Touring the Australian east coast this month is Marty Simpson, top twelve finalist of Australian Idol, 2007. Marty will be performing at the Smithown Riverview Hotel on April 20. Focus talks to Marty about fame, fans and his favourite judge from Australian Idol, Dicko.
You just performed in Port Macquarie at the Tacking Point Tavern. Was the crowd good to you?>
Yeah, it was a cool crowd because we reached a lot of families there, and it was an all ages gig. It was cool to get a mixed bag of the older people and the younger kiddies. Those types of gigs are always fun!
> You grew up on the Central Coast at Forrester’s Beach. What was it like growing up there?
I grew up in the surf culture of the Central Coast with that beautiful beach lifestyle. I have always lived there and the friendships I have had all throughout the Central Coast have been great. On any coastal part of Australia it’s beautiful.
> What prompted you to try out for Idol?
It was a coincidence, I guess. I was on my way to a gig that night in Kings Cross and Mum was always hitting me up to try out. I was going through Kings Cross and I had heard it was the last try out. So I popped in and had a look … and it all started from there.
> Audiences described you as the most “laid back contestant” on Idol last year. But was it nerve wracking being in the Top 12 and performing to the judges each week?
Yes, even though I am laid back. If you are thrown in front of cameras, and you have a minute and a half to impress the judges and Australia, of course it’s going to be a very daunting experience.
The cool thing about that is, I have more confidence to step out on the stage and I am not beating myself up about it. The judges are really good – always happy to give advice and give constructive criticism backstage.
They are a lot nicer out back then you would expect, I guess. Dicko was my favourite judge, because we bonded from the beginning. We had a lot of man to man conversations, and he is a good man to get along with backstage.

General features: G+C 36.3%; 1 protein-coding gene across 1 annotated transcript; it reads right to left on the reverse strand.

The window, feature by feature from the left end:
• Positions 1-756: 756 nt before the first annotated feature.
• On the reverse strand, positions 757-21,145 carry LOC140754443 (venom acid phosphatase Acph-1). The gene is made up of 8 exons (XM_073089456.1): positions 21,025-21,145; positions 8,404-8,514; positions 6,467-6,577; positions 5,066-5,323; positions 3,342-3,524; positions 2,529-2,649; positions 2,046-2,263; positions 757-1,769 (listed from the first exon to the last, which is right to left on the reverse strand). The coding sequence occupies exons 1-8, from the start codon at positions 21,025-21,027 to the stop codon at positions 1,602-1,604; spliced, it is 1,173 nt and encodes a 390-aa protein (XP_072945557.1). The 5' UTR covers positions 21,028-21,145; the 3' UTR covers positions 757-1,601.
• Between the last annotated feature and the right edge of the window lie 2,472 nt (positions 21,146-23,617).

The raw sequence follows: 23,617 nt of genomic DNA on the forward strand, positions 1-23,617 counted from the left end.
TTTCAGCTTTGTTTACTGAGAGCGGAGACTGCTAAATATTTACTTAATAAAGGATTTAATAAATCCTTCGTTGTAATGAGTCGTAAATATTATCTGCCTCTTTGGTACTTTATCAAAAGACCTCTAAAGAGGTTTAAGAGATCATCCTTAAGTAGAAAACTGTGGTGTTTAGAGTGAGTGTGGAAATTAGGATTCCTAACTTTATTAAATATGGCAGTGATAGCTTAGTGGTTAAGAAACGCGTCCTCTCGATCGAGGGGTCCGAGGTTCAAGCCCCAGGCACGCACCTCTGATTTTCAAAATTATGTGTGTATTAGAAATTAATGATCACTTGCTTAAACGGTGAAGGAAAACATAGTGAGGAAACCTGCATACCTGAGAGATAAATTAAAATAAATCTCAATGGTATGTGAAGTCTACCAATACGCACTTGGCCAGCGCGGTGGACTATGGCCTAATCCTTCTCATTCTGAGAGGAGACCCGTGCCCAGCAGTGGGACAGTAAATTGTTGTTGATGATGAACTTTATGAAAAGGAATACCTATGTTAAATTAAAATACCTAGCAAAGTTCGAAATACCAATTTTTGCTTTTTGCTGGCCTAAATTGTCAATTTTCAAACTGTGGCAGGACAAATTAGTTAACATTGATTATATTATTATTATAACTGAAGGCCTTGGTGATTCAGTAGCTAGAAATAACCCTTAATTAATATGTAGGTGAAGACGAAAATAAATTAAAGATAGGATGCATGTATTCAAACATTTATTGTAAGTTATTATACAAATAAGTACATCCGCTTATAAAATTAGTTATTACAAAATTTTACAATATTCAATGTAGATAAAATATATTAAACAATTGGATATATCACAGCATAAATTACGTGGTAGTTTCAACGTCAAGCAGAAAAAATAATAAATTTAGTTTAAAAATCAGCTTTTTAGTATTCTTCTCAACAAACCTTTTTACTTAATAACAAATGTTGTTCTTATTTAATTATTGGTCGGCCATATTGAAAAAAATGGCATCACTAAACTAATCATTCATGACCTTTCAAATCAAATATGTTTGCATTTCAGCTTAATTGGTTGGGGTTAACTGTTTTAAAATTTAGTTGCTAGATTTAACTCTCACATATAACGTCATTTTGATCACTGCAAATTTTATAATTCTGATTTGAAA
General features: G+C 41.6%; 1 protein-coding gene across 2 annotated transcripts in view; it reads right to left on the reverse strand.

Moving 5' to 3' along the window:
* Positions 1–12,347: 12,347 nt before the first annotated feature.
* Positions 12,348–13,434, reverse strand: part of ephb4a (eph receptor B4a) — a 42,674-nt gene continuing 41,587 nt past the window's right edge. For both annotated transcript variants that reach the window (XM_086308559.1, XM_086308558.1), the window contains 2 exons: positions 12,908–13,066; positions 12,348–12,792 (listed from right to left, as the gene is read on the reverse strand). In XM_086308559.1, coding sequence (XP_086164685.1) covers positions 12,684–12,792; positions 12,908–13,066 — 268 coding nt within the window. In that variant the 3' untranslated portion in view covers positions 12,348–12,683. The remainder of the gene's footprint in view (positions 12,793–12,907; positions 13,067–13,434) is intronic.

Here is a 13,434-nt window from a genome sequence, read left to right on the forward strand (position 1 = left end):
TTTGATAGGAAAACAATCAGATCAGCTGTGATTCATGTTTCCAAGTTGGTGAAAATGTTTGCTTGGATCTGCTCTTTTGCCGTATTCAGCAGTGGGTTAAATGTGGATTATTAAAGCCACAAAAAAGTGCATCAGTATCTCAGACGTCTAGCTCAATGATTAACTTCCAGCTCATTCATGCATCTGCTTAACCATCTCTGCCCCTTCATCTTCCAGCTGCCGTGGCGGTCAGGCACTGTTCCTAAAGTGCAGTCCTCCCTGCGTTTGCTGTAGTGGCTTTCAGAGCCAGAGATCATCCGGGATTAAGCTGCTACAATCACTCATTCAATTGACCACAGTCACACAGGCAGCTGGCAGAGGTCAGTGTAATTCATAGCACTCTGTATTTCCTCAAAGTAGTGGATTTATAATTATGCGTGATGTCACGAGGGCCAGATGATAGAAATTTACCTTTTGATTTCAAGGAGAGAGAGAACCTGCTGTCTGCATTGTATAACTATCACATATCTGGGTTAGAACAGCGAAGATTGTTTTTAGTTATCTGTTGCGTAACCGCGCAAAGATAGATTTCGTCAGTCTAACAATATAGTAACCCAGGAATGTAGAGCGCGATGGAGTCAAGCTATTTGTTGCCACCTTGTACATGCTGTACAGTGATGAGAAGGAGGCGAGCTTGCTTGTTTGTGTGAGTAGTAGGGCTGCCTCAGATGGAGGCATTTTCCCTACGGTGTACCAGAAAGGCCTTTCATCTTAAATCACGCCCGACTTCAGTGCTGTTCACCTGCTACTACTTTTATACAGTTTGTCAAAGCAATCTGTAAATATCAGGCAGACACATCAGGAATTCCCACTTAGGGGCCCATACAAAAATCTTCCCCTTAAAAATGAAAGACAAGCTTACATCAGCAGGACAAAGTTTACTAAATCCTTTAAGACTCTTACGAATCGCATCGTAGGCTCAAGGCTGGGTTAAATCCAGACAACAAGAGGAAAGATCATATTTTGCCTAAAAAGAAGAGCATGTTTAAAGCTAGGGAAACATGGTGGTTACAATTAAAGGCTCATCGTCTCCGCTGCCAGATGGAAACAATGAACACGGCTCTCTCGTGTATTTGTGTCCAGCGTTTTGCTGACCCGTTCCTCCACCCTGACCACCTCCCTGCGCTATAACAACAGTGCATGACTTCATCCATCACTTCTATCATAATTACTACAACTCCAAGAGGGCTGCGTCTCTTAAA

> You are on tour now playing acoustic gigs along the Australian coastline. How is life on the road?
It’s great. A lot busier than my previous workoad! It’s so good to be going across so many beautiful places. It’s cool to know we have the opportunity to see so many nice places, and to know we are growing as musicians – it’s been a wonderful experience. We get up to a bit of mischief … but only sometimes!
> How are you enjoying the fame that comes with the entertainment industry?
I still feel like the same person, so I don’t really take it in. I get noticed a lot more, but at the end of the day I am the same person. I am getting more opportunities to play my music around, and we are getting better turnouts, so that’s the only thing that has really changed!
> Do you have any funny fan incidents?
There are a few funny random things! Yesterday we were checking the surf at one of the breaks in Torquay, and a bus load of girls stepped out and noticed it was me in the car. My manager didn’t drive off – she made me stay and have photos with every single one of them. It’s cool though!
Some of the fans have been coming to the shows consistently, which is one of the coolest things I have been noticing. The other day I was driving along and I heard someone playing my music in their car, and I tripped out! But it felt good.
> Your original music is described as “acoustic surfer rock”. What are the themes to your songs?
I guess my experiences of growing up around my area. A lot of people write about their own experiences, and that is what I also do. Experiences and my perspectives on life.
> Do you think it is important for Australian Idol contestants to write their own music?
I think a true artist can write their own music. With Australian Idol, you go into the competition as a good singer, but a true artist should have originality to offer Australia as well.
> Who are your music influences?
The Police were one of my favourite bands growing up; Sting was a huge influence. Dave Matthews Band have a great writing ability. Australian bands like the John Butler Trio, Xavier Rudd and The Beautiful Girls are very inspiring.
> What does the future hold for you and music … do you hope for longevity in this business?
Yeah, definitely. This year I’m putting everything I have into working, touring and getting an album out. I hope to just go at it, as hard as I can. And if I’m putting in 100%, I’ll definitely be sticking around as long as I can.
> You are playing in Smithtown on the 20th April, at the beautiful Riverview Pub. What can the audience expect to see at the gig?
We have played there before, so they’re going to get the same show … but better! We played to a crowd of 400 people, and if they come back, it’s going to be a great night!
> Thank you for your time Marty.